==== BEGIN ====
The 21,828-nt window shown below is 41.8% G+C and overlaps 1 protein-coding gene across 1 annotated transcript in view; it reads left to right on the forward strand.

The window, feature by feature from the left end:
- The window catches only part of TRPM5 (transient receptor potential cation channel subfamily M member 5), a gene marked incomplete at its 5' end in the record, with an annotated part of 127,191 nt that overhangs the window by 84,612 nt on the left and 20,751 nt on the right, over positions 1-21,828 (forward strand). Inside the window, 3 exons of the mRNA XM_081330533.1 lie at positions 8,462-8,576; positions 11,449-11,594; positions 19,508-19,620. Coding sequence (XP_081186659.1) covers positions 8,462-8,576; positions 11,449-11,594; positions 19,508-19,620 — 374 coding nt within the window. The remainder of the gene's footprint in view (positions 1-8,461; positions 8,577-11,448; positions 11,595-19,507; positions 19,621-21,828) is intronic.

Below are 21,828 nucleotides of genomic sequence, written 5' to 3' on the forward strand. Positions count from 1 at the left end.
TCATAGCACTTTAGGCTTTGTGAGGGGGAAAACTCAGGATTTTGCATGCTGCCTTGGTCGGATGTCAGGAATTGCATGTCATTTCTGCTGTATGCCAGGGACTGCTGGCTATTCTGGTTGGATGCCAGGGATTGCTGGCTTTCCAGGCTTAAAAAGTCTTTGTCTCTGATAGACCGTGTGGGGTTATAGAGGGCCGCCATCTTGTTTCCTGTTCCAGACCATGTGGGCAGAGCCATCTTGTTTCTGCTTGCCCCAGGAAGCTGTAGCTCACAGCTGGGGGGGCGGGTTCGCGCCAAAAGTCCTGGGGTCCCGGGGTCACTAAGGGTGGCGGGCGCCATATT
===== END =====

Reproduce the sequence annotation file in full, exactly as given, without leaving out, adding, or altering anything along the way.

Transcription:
The 21,828-nt window shown below is 41.8% G+C and overlaps 1 protein-coding gene across 1 annotated transcript in view; it reads left to right on the forward strand.

The window, feature by feature from the left end:
- The window catches only part of TRPM5 (transient receptor potential cation channel subfamily M member 5), a gene marked incomplete at its 5' end in the record, with an annotated part of 127,191 nt that overhangs the window by 84,612 nt on the left and 20,751 nt on the right, over positions 1-21,828 (forward strand). Inside the window, 3 exons of the mRNA XM_081330533.1 lie at positions 8,462-8,576; positions 11,449-11,594; positions 19,508-19,620. Coding sequence (XP_081186659.1) covers positions 8,462-8,576; positions 11,449-11,594; positions 19,508-19,620 — 374 coding nt within the window. The remainder of the gene's footprint in view (positions 1-8,461; positions 8,577-11,448; positions 11,595-19,507; positions 19,621-21,828) is intronic.

Below are 21,828 nucleotides of genomic sequence, written 5' to 3' on the forward strand. Positions count from 1 at the left end.
TCATAGCACTTTAGGCTTTGTGAGGGGGAAAACTCAGGATTTTGCATGCTGCCTTGGTCGGATGTCAGGAATTGCATGTCATTTCTGCTGTATGCCAGGGACTGCTGGCTATTCTGGTTGGATGCCAGGGATTGCTGGCTTTCCAGGCTTAAAAAGTCTTTGTCTCTGATAGACCGTGTGGGGTTATAGAGGGCCGCCATCTTGTTTCCTGTTCCAGACCATGTGGGCAGAGCCATCTTGTTTCTGCTTGCCCCAGGAAGCTGTAGCTCACAGCTGGGGGGGCGGGTTCGCGCCAAAAGTCCTGGGGTCCCGGGGTCACTAAGGGTGGCGGGCGCCATATT